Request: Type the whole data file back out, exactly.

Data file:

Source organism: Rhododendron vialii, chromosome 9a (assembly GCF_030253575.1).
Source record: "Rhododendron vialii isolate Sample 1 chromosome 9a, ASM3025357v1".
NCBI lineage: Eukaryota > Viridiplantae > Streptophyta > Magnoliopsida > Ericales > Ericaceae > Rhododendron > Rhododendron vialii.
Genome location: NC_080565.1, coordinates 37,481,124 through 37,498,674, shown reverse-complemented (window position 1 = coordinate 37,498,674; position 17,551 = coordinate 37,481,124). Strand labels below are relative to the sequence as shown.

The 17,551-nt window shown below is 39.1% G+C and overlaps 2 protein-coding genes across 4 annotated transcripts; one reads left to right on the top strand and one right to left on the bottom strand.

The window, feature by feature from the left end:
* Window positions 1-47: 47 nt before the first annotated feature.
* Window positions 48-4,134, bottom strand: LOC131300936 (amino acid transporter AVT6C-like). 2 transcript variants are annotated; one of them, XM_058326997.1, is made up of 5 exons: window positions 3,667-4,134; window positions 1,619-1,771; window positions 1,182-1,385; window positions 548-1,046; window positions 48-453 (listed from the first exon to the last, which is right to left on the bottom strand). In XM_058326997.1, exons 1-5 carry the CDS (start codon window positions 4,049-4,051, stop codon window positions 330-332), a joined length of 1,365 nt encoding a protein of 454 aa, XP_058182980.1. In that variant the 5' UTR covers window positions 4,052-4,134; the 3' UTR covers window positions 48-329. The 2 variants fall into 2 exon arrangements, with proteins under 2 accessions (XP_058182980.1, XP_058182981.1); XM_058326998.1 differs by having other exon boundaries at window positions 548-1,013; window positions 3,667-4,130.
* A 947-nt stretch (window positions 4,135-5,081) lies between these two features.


Source organism: Rhododendron vialii, chromosome 9a (assembly GCF_030253575.1).
Source record: "Rhododendron vialii isolate Sample 1 chromosome 9a, ASM3025357v1".
NCBI lineage: Eukaryota > Viridiplantae > Streptophyta > Magnoliopsida > Ericales > Ericaceae > Rhododendron > Rhododendron vialii.
Genome location: NC_080565.1, coordinates 37,481,124 through 37,498,674, shown reverse-complemented (window position 1 = coordinate 37,498,674; position 17,551 = coordinate 37,481,124). Strand labels below are relative to the sequence as shown.

The 17,551-nt window shown below is 39.1% G+C and overlaps 2 protein-coding genes across 4 annotated transcripts; one reads left to right on the top strand and one right to left on the bottom strand.

The window, feature by feature from the left end:
* Window positions 1-47: 47 nt before the first annotated feature.
* Window positions 48-4,134, bottom strand: LOC131300936 (amino acid transporter AVT6C-like). 2 transcript variants are annotated; one of them, XM_058326997.1, is made up of 5 exons: window positions 3,667-4,134; window positions 1,619-1,771; window positions 1,182-1,385; window positions 548-1,046; window positions 48-453 (listed from the first exon to the last, which is right to left on the bottom strand). In XM_058326997.1, exons 1-5 carry the CDS (start codon window positions 4,049-4,051, stop codon window positions 330-332), a joined length of 1,365 nt encoding a protein of 454 aa, XP_058182980.1. In that variant the 5' UTR covers window positions 4,052-4,134; the 3' UTR covers window positions 48-329. The 2 variants fall into 2 exon arrangements, with proteins under 2 accessions (XP_058182980.1, XP_058182981.1); XM_058326998.1 differs by having other exon boundaries at window positions 548-1,013; window positions 3,667-4,130.
* A 947-nt stretch (window positions 4,135-5,081) lies between these two features.